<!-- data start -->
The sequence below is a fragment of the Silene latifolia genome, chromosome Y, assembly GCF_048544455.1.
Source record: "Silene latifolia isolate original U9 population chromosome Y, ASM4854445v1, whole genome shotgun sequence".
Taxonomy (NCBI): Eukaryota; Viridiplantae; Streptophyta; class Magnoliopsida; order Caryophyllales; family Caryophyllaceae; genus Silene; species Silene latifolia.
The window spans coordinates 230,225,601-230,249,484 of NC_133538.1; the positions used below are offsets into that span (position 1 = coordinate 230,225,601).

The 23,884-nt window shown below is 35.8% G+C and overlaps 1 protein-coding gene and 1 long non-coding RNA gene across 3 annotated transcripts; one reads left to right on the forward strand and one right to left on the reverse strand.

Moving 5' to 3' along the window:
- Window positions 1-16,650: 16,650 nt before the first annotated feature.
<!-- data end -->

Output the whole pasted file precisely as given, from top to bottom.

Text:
The sequence below is a fragment of the Silene latifolia genome, chromosome Y, assembly GCF_048544455.1.
Source record: "Silene latifolia isolate original U9 population chromosome Y, ASM4854445v1, whole genome shotgun sequence".
Taxonomy (NCBI): Eukaryota; Viridiplantae; Streptophyta; class Magnoliopsida; order Caryophyllales; family Caryophyllaceae; genus Silene; species Silene latifolia.
The window spans coordinates 230,225,601-230,249,484 of NC_133538.1; the positions used below are offsets into that span (position 1 = coordinate 230,225,601).

The 23,884-nt window shown below is 35.8% G+C and overlaps 1 protein-coding gene and 1 long non-coding RNA gene across 3 annotated transcripts; one reads left to right on the forward strand and one right to left on the reverse strand.

Moving 5' to 3' along the window:
- Window positions 1-16,650: 16,650 nt before the first annotated feature.